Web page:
Yes, I know it's rather early to be considering Christmas, although you wouldn't think so from the shops but, if I've got my act together, the October half term is the time I start to get the ball rolling. I look through cookery books and make jars of mincemeat and maybe even the cake. This year I'm going to have to maybe go a step or two further as we've decided to Do December Differently.
I love Christmas and have happy memories of celebrations as a child in India, as a student in Edinburgh and France, as a young adult in London and as a parent in Bristol. What made these occasions special was marking the birth of Christ with the community in which I lived. Sure, there were carols and lights and trees and pudding and champagne and presents, but at the heart of it were friends and family and a new life.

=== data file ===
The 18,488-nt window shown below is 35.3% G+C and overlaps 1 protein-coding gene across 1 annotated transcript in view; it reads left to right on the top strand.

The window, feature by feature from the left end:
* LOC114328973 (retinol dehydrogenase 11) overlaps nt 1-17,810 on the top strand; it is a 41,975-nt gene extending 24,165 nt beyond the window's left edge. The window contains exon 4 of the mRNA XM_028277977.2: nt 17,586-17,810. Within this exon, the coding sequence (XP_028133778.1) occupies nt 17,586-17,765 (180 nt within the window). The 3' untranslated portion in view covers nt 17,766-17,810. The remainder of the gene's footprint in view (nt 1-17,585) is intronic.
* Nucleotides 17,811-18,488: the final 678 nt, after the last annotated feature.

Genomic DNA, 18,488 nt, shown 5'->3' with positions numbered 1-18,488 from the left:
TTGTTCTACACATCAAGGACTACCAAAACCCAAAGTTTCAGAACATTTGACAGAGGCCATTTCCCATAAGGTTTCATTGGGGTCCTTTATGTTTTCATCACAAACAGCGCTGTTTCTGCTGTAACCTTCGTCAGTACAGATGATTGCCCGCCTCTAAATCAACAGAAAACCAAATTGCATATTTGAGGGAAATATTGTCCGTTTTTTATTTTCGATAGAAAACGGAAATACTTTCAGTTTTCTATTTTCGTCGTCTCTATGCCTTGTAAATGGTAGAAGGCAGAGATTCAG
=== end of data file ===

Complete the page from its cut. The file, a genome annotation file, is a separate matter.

Recently I have become overwhelmed by the growing commercialisation of Christmas, and the pressure to organise the 'perfect' celebration has threatened to ruin the whole event. So when I came across Doing December Differently - an alternative Christmas handbook by Nicola Slee and Rosie Miles I ordered myself a copy. It promised an exploration of how to celebrate Christmas with 'integrity and simplicity' and a solution to the 'intolerable strain' and the 'false and oppressive myths of the ideal family life'. I have read the book and passed it on, having made a note of some of the suggestions it makes. I hope this Christmas will be another one I will look back on with happiness.